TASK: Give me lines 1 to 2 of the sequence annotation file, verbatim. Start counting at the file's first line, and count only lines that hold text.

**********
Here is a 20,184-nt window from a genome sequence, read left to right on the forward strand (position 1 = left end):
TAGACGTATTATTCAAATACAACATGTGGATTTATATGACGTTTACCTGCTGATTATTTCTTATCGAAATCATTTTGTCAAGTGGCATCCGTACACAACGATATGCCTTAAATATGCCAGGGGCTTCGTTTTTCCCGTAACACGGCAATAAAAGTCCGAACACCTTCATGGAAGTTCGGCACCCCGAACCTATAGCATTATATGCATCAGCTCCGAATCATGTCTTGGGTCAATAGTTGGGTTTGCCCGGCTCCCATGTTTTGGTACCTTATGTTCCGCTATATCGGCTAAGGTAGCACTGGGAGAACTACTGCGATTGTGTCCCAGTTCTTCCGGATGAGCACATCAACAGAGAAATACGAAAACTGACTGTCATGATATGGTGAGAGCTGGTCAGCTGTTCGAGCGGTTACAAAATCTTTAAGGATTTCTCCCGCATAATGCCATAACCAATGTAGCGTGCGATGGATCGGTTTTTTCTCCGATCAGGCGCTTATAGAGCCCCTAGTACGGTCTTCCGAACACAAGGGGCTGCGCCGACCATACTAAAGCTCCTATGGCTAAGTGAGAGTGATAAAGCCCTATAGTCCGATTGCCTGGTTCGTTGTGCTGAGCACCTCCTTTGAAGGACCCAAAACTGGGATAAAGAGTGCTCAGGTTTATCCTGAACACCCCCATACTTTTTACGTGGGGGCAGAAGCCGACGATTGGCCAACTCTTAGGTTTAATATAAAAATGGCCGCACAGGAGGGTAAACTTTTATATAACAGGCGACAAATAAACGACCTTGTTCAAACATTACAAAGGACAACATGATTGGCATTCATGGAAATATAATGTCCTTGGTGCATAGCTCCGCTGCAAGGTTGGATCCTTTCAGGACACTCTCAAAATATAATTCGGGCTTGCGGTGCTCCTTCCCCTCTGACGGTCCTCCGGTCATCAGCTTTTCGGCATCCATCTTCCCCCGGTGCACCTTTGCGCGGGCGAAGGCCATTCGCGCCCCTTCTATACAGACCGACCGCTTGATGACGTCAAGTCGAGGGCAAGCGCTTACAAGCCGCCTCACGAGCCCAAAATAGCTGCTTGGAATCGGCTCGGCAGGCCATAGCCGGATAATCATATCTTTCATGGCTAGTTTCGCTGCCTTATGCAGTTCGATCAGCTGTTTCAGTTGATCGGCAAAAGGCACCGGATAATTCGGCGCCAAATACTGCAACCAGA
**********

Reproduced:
Here is a 20,184-nt window from a genome sequence, read left to right on the forward strand (position 1 = left end):
TAGACGTATTATTCAAATACAACATGTGGATTTATATGACGTTTACCTGCTGATTATTTCTTATCGAAATCATTTTGTCAAGTGGCATCCGTACACAACGATATGCCTTAAATATGCCAGGGGCTTCGTTTTTCCCGTAACACGGCAATAAAAGTCCGAACACCTTCATGGAAGTTCGGCACCCCGAACCTATAGCATTATATGCATCAGCTCCGAATCATGTCTTGGGTCAATAGTTGGGTTTGCCCGGCTCCCATGTTTTGGTACCTTATGTTCCGCTATATCGGCTAAGGTAGCACTGGGAGAACTACTGCGATTGTGTCCCAGTTCTTCCGGATGAGCACATCAACAGAGAAATACGAAAACTGACTGTCATGATATGGTGAGAGCTGGTCAGCTGTTCGAGCGGTTACAAAATCTTTAAGGATTTCTCCCGCATAATGCCATAACCAATGTAGCGTGCGATGGATCGGTTTTTTCTCCGATCAGGCGCTTATAGAGCCCCTAGTACGGTCTTCCGAACACAAGGGGCTGCGCCGACCATACTAAAGCTCCTATGGCTAAGTGAGAGTGATAAAGCCCTATAGTCCGATTGCCTGGTTCGTTGTGCTGAGCACCTCCTTTGAAGGACCCAAAACTGGGATAAAGAGTGCTCAGGTTTATCCTGAACACCCCCATACTTTTTACGTGGGGGCAGAAGCCGACGATTGGCCAACTCTTAGGTTTAATATAAAAATGGCCGCACAGGAGGGTAAACTTTTATATAACAGGCGACAAATAAACGACCTTGTTCAAACATTACAAAGGACAACATGATTGGCATTCATGGAAATATAATGTCCTTGGTGCATAGCTCCGCTGCAAGGTTGGATCCTTTCAGGACACTCTCAAAATATAATTCGGGCTTGCGGTGCTCCTTCCCCTCTGACGGTCCTCCGGTCATCAGCTTTTCGGCATCCATCTTCCCCCGGTGCACCTTTGCGCGGGCGAAGGCCATTCGCGCCCCTTCTATACAGACCGACCGCTTGATGACGTCAAGTCGAGGGCAAGCGCTTACAAGCCGCCTCACGAGCCCAAAATAGCTGCTTGGAATCGGCTCGGCAGGCCATAGCCGGATAATCATATCTTTCATGGCTAGTTTCGCTGCCTTATGCAGTTCGATCAGCTGTTTCAGTTGATCGGCAAAAGGCACCGGATAATTCGGCGCCAAATACTGCAACCAGA